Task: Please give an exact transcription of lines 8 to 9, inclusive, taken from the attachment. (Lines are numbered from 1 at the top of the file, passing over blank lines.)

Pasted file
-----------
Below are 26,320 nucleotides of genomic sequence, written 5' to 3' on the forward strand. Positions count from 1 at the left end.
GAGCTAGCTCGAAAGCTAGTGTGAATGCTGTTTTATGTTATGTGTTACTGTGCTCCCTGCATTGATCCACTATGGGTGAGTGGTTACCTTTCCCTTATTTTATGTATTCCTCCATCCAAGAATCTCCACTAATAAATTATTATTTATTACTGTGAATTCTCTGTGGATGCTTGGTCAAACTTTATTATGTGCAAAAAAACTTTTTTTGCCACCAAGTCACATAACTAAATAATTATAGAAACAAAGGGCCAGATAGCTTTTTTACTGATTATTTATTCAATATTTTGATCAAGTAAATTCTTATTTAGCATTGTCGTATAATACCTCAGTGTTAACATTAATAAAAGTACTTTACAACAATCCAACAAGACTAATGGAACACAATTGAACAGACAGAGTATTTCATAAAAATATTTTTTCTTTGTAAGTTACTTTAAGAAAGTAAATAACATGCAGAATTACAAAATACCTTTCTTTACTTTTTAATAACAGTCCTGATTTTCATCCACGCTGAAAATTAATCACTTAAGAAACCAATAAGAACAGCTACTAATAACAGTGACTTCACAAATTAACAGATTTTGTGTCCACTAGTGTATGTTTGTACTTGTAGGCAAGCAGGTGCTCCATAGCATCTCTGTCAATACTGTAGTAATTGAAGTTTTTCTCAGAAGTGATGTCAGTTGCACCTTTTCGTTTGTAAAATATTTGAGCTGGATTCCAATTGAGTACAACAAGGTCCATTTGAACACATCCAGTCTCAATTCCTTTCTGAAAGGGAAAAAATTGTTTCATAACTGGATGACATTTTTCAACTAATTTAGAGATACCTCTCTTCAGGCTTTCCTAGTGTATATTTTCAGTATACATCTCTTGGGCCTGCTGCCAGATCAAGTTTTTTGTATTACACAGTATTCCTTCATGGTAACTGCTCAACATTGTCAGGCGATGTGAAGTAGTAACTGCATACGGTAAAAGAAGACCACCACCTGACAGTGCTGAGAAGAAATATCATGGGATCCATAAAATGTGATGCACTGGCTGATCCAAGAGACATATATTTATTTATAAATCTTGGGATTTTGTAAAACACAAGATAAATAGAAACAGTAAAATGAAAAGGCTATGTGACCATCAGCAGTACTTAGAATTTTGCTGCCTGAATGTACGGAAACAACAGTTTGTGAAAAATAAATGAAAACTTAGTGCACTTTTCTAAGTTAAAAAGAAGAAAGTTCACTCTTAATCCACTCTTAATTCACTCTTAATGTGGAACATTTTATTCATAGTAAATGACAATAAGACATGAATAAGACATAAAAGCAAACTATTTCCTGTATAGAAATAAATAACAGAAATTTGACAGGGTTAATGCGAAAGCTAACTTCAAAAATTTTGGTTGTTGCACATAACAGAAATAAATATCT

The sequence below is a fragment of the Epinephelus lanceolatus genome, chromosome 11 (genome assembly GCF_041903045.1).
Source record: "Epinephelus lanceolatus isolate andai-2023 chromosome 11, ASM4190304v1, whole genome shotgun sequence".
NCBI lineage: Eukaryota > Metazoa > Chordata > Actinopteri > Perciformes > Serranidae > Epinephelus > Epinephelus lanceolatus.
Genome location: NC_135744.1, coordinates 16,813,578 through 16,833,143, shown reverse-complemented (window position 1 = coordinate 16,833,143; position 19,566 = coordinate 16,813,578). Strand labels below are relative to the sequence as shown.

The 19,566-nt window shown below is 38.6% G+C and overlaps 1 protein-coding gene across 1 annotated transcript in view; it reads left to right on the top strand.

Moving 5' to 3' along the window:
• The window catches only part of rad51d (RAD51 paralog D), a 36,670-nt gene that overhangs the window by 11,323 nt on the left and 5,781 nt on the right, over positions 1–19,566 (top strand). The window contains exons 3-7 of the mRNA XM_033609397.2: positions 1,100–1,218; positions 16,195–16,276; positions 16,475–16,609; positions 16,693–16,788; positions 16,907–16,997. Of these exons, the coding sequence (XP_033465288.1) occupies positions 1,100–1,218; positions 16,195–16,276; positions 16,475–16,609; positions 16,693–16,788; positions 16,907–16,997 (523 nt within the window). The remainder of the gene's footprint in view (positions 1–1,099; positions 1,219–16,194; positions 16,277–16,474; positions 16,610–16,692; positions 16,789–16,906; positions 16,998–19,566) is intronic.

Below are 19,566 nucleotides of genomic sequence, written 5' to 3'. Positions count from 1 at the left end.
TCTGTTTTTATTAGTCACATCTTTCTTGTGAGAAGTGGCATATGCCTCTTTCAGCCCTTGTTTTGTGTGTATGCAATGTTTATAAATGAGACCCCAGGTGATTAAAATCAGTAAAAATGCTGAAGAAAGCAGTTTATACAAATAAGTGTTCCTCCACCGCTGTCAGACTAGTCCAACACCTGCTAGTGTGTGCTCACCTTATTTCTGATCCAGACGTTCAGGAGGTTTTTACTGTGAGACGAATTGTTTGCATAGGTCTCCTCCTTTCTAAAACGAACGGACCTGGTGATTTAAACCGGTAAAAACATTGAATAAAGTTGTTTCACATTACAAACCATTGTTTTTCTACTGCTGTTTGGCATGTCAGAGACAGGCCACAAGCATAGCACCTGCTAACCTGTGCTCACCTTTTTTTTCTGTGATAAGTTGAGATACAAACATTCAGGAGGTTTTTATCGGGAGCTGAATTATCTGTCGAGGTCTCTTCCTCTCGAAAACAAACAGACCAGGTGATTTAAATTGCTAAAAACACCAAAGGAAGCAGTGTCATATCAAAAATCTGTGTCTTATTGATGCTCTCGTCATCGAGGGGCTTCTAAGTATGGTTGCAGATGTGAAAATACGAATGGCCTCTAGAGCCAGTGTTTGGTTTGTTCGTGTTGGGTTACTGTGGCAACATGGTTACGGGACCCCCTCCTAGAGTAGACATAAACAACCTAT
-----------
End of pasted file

Moving 5' to 3' along the window:
• The window catches only part of rad51d (RAD51 paralog D), a 36,670-nt gene that overhangs the window by 11,323 nt on the left and 5,781 nt on the right, over positions 1–19,566 (top strand). The window contains exons 3-7 of the mRNA XM_033609397.2: positions 1,100–1,218; positions 16,195–16,276; positions 16,475–16,609; positions 16,693–16,788; positions 16,907–16,997. Of these exons, the coding sequence (XP_033465288.1) occupies positions 1,100–1,218; positions 16,195–16,276; positions 16,475–16,609; positions 16,693–16,788; positions 16,907–16,997 (523 nt within the window). The remainder of the gene's footprint in view (positions 1–1,099; positions 1,219–16,194; positions 16,277–16,474; positions 16,610–16,692; positions 16,789–16,906; positions 16,998–19,566) is intronic.